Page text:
Latest Posts

  • Cutting Costs: Tax Deductions for Artists

    Under the Internal Revenue Code § 183, individuals or corporations cannot take deductions for activities if “such activity is not engaged in for profit.” The IRS does not want to provide a subsidy for people engaging in hobbies for their own enjoyment; deductions are meant to accurately reflect the costs that individuals and corporations incur in the course of doing… read more

  • JIPEL Symposium

    You finally got a gig as a standup comedian and your competitor stole your best joke? Your favorite chef created a new culinary masterpiece and a week later the restaurant down the street started serving the same thing? You heard on the news that Google is making millions of dollars off of Android even though it is based on Linux,… read more

  • Start on a Good Foot: The Implications of Grooveshark’s Guilty Verdict

    A recent Federal Court ruling has left the online streaming service Grooveshark in critical condition.  On September 29th, 2014, the Southern District of New York, in an opinion delivered by Judge Thomas P. Griesa, found the Florida-based company guilty of copyright infringement, concluding an action brought against it in joint suit by nine of the major record labels.  Damages are… read more

  • Linking to the Past: Week of October 13

    WikiLeaks released another draft of the Trans-Pacific Partnership’s intellectual property chapter. As you might have guessed, many are displeased. Congratulations, European librarians! You can digitize your books without infringing copyrights. Access to the internet does not imply access to a given copyrighted work. Google Google: verbification isn’t enough to make a trademark generic. Be careful when aiming for “green” marks.… read more

  • Publicity Rights in Major College Sports Telecasts: To Whom Do They Belong?

    “Whether Division I student-athletes hold any ownership rights in their athletic performances does not depend on the scope of broadcasters’ First Amendment rights but, rather, on whether the student-athletes themselves validly transferred their rights of publicity to another party.” – U.S. District Judge Claudia Wilken, Pre-Trial Ruling In Marshall v. ESPN, NCAA student-athletes are testing just how much clout Judge… read more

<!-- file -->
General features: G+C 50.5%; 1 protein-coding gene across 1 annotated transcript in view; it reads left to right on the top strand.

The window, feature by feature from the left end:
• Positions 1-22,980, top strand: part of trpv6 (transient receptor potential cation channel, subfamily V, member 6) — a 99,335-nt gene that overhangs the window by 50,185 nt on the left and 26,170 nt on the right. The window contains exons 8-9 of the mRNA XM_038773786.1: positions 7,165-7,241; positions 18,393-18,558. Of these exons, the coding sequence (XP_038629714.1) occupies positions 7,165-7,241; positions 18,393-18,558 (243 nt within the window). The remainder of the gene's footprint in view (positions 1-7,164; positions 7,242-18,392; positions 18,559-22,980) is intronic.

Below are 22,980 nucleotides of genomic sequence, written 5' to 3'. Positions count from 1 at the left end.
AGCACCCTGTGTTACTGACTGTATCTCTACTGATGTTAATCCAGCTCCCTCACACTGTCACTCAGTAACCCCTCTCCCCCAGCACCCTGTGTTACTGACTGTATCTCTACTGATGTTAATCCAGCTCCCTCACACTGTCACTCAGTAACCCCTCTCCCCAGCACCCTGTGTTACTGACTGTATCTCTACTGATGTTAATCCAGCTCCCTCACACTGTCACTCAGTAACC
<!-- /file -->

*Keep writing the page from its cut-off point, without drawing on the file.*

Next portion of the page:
• A ®ose By Any Other Name

    A successful trademark can provide more than just brand recognition or notoriety. In fact, Forbes reports that the 10 most valuable trademarks have a collective worth of over $300 billion. That figure is greater than the GDP of all but the 44 wealthiest countries in the world. Clearly that little ® can mean something, but as renowned economist Christopher Wallace… read more

  • Linking to the Past: Week of September 29

    Fresh off Eliza’s and Prof. Sprigman’s discussion of sampling, LMFAO argues that “Every day I’m shufflin’” constitutes fair use of Rick Ross’ “Every day I’m hustlin’.” Good luck trademarking McAnything. The TTAB is pretty sure you’ll just be confused for McDonald’s. UK copyright law finally allows for parody and pastiche of copyrighted material, so long as the judge likes it. (via… read more

  • Employer-Employee Relationship? Finding An Easier Way To Compensate Collegiate Athletes For Their Injuries

    Concussion lawsuits have become an increasingly hot topic over the past decade as we’ve learned more about the long-term dangers concussions can pose to the human brain. While NFL concussion lawsuits for workers’ compensation have been highly publicized, less attention has been paid to NCAA players with similar injuries. Lawsuits for sports-related injuries at this level have been largely unsuccessful… read more

  • Timing of incentives in crowdfunding

    Patents, prizes, government grants, and R&D tax incentives are ways to reward and incentivize innovation. One of the ways in which these schemes differ is the timing of the reward. Patent holders are rewarded after the product is developed and patented over the course of 20 years (length of the patent) but only if the product is commercialized (since rents… read more

  • Does crowdfunding result in good product development decisions?

    Just as our hourly mood statuses (www.twitter.com), tedious errands (www.taskrabbit.com), and restaurant conundrums (www.yelp.com) have been progressively fulfilled and/or publicized by various social technology platforms, the want of capital has also turned to social networks sprawled across the internet as an alternative to the traditional financing entities. Crowdfunding, most popularly embodied by Kickstarter, leverages small contributions from the masses to… read more